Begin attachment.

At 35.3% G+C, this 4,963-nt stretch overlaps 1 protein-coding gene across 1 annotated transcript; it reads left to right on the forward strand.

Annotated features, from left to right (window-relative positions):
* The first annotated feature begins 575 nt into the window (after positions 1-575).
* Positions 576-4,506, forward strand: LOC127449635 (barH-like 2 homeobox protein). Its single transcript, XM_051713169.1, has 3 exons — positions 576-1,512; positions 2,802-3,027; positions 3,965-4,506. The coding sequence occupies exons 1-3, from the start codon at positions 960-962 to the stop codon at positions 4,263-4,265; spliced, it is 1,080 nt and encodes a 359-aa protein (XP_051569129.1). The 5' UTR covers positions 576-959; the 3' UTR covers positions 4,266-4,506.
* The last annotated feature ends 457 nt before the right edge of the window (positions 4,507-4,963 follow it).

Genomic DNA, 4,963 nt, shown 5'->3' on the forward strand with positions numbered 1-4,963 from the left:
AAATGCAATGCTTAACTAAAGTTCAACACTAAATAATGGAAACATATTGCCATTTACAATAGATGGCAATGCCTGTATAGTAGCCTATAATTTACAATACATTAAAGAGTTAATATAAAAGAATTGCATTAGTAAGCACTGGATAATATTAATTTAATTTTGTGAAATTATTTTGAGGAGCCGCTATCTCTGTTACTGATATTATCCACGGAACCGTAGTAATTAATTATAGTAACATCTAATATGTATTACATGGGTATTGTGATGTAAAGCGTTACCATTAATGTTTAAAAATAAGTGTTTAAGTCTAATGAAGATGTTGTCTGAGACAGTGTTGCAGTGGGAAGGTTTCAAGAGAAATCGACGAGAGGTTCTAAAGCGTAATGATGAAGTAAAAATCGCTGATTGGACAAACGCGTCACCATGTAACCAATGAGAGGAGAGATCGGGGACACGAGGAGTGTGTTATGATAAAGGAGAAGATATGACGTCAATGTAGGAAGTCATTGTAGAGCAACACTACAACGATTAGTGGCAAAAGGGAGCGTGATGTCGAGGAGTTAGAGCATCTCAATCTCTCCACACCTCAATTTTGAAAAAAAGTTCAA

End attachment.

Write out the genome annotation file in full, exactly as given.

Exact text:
At 35.3% G+C, this 4,963-nt stretch overlaps 1 protein-coding gene across 1 annotated transcript; it reads left to right on the forward strand.

Annotated features, from left to right (window-relative positions):
* The first annotated feature begins 575 nt into the window (after positions 1-575).
* Positions 576-4,506, forward strand: LOC127449635 (barH-like 2 homeobox protein). Its single transcript, XM_051713169.1, has 3 exons — positions 576-1,512; positions 2,802-3,027; positions 3,965-4,506. The coding sequence occupies exons 1-3, from the start codon at positions 960-962 to the stop codon at positions 4,263-4,265; spliced, it is 1,080 nt and encodes a 359-aa protein (XP_051569129.1). The 5' UTR covers positions 576-959; the 3' UTR covers positions 4,266-4,506.
* The last annotated feature ends 457 nt before the right edge of the window (positions 4,507-4,963 follow it).

Genomic DNA, 4,963 nt, shown 5'->3' on the forward strand with positions numbered 1-4,963 from the left:
AAATGCAATGCTTAACTAAAGTTCAACACTAAATAATGGAAACATATTGCCATTTACAATAGATGGCAATGCCTGTATAGTAGCCTATAATTTACAATACATTAAAGAGTTAATATAAAAGAATTGCATTAGTAAGCACTGGATAATATTAATTTAATTTTGTGAAATTATTTTGAGGAGCCGCTATCTCTGTTACTGATATTATCCACGGAACCGTAGTAATTAATTATAGTAACATCTAATATGTATTACATGGGTATTGTGATGTAAAGCGTTACCATTAATGTTTAAAAATAAGTGTTTAAGTCTAATGAAGATGTTGTCTGAGACAGTGTTGCAGTGGGAAGGTTTCAAGAGAAATCGACGAGAGGTTCTAAAGCGTAATGATGAAGTAAAAATCGCTGATTGGACAAACGCGTCACCATGTAACCAATGAGAGGAGAGATCGGGGACACGAGGAGTGTGTTATGATAAAGGAGAAGATATGACGTCAATGTAGGAAGTCATTGTAGAGCAACACTACAACGATTAGTGGCAAAAGGGAGCGTGATGTCGAGGAGTTAGAGCATCTCAATCTCTCCACACCTCAATTTTGAAAAAAAGTTCAA